1. Air intake stage. The intake stage in front of the compressor slows the air down, slightly increasing its static pressure. By design, the airflow speed into a turbojet engine’s compressor must be subsonic, regardless of the aircraft’s airspeed. In the case of supersonic flight, a diverging duct with doors and/or baffles can be used to reduce the incoming flow to subsonic conditions.
2. Compressor stage. The flow is then directed onto vanes and the spinning compressor blades, where progressively more significant pressure increases are produced. Older turbojet engines had fixed vanes (stators) before the moving blades. However, modern engines have stators with variable pitch to direct the oncoming air onto the compressor blades at the appropriate angles based on the engine’s operating state and flight speed. Notice that the high-pressure turbine drives the compressor through a forward-facing shaft in the hot stage.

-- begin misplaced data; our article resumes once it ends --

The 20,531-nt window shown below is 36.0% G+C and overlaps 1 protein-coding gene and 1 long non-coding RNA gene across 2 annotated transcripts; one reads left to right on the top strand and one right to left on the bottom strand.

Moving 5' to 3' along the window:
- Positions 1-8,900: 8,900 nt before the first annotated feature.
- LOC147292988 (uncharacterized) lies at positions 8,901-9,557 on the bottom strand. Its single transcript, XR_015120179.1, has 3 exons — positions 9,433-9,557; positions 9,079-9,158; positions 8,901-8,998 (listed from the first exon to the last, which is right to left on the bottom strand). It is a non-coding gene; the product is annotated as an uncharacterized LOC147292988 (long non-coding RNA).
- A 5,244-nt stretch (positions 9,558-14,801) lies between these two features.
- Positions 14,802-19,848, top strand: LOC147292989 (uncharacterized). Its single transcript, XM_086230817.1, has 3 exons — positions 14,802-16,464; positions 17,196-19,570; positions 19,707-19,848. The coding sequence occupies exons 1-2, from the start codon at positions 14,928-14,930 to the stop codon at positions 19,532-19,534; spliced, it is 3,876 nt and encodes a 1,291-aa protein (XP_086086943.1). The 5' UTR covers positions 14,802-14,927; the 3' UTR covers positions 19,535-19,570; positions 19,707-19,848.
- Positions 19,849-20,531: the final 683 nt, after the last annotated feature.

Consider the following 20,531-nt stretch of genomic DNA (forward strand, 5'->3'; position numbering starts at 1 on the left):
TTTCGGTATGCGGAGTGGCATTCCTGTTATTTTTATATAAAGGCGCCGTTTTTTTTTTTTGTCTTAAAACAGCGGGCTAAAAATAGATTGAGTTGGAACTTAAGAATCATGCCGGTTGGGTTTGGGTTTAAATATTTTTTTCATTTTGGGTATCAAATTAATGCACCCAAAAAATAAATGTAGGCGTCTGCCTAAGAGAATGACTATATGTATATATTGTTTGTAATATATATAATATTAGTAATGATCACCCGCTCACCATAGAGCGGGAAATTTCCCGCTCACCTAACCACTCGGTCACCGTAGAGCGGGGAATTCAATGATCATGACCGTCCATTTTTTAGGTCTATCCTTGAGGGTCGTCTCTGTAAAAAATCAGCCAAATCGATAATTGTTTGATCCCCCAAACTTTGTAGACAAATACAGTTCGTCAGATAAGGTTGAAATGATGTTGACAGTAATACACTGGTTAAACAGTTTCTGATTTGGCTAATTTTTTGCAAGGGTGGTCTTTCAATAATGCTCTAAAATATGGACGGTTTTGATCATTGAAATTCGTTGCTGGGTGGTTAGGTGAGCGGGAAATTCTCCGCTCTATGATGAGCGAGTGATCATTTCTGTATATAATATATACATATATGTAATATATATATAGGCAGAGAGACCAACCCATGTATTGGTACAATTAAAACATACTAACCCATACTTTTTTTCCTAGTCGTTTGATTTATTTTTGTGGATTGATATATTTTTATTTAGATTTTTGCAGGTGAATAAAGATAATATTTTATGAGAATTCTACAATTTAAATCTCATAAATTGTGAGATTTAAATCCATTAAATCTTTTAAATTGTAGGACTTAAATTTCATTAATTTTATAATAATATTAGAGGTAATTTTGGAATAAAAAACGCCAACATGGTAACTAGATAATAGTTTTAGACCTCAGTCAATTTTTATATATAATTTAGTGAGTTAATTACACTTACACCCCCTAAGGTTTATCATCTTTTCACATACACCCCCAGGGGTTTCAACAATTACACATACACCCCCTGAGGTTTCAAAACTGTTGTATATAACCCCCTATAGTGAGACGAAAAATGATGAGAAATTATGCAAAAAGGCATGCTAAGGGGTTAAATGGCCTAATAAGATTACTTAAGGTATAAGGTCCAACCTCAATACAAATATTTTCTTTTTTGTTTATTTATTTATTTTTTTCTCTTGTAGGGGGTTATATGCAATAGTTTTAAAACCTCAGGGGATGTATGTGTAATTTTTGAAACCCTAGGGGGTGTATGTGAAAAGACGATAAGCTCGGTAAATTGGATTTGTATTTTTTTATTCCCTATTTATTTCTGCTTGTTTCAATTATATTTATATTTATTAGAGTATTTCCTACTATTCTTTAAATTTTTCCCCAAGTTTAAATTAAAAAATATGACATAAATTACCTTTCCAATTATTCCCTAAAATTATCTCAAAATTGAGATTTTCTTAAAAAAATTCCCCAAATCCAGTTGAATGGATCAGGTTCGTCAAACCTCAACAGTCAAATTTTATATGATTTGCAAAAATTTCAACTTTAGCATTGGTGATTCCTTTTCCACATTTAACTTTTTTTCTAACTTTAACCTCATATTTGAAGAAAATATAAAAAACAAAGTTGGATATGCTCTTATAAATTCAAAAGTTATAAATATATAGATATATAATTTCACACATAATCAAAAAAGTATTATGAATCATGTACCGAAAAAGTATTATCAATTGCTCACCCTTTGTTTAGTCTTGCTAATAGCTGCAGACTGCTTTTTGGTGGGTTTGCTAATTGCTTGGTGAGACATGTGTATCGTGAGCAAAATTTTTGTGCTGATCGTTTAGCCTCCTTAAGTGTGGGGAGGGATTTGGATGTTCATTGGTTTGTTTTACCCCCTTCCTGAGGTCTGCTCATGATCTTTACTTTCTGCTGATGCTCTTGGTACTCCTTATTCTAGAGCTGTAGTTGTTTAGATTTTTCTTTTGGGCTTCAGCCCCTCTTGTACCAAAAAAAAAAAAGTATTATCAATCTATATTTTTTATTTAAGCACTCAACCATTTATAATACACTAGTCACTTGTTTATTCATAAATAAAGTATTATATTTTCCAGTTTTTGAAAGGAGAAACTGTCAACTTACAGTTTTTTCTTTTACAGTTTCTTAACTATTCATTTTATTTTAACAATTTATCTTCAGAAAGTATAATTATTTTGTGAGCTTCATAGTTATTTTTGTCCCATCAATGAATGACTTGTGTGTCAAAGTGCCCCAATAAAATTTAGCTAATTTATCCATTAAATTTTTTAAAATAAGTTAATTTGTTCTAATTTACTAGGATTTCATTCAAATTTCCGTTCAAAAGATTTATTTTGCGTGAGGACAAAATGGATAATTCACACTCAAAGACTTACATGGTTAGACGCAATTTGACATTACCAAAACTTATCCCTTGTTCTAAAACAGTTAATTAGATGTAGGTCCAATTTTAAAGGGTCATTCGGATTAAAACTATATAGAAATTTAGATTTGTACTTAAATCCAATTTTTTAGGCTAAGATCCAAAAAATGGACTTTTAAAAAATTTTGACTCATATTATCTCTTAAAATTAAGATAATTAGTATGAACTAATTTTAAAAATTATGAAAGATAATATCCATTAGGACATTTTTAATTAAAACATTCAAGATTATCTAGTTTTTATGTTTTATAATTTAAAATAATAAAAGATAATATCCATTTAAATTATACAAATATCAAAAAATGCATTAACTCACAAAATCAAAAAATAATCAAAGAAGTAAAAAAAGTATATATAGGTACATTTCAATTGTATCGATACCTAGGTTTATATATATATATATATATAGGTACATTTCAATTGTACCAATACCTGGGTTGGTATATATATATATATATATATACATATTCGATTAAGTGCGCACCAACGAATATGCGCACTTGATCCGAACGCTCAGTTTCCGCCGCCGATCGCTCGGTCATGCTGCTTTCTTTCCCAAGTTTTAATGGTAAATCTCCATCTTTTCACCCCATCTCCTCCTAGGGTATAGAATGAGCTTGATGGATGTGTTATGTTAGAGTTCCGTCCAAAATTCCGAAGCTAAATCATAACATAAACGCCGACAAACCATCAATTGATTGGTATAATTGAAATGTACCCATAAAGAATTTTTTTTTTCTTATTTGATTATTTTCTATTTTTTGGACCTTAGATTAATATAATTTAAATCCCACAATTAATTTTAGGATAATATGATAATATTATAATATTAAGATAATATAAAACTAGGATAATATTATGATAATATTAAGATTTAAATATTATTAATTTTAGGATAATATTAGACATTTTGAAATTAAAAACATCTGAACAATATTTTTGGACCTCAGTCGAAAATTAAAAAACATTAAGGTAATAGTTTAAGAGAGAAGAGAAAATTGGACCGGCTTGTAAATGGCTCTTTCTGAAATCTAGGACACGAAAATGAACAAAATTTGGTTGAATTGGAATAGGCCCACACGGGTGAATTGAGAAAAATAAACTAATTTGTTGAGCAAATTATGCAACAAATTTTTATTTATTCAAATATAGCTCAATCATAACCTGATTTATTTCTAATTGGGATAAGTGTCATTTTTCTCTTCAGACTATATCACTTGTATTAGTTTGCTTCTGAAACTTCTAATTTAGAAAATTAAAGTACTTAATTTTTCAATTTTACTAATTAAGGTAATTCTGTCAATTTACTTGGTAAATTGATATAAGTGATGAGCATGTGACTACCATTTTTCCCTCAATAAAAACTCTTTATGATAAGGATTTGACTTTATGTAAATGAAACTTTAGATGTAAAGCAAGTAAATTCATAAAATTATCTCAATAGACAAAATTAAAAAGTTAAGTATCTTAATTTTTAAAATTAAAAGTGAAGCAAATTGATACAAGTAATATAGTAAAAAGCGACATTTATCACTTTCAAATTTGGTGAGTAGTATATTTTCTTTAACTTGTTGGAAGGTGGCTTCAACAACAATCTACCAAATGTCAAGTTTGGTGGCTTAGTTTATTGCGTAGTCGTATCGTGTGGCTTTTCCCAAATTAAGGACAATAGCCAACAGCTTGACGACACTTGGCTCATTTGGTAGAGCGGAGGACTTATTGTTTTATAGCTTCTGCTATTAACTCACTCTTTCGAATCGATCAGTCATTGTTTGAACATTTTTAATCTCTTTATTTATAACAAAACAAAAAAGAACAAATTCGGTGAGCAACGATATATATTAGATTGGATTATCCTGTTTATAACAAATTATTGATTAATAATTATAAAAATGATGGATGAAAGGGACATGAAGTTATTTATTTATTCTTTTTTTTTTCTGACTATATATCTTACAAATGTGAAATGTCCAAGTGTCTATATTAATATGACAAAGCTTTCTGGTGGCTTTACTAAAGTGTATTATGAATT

3. Combustion stage. Fuel-burning occurs in the combustor, where the fuel mixture burns to produce a gas flow at a much higher temperature. This process is a continuous, almost constant pressure process, which is different from the combustion process in a piston engine. As the fuel burns, the pressure increases quickly in the confined region on top of a piston. This flow then passes into the gas generator turbine.
4. Gas generator turbine stage. This stage rotates relatively faster than the compressor stage, significantly adding a lot of kinetic energy to the airflow. Notice that the process of compressing the air increases both its pressure and its temperature. Additional air from the compressor is bled into the region downstream of the combustion chambers through a bypass circuit to reduce the temperature of the hot gases so that turbine blades in the power stage can safely tolerate these gases without burning or melting. The hot-stage high-pressure and low-pressure turbine blades are made of special steel alloys that can sustain extremely high temperatures. Nevertheless, the turbine vanes and blades need internal cooling passages to keep the material temperatures at acceptable levels.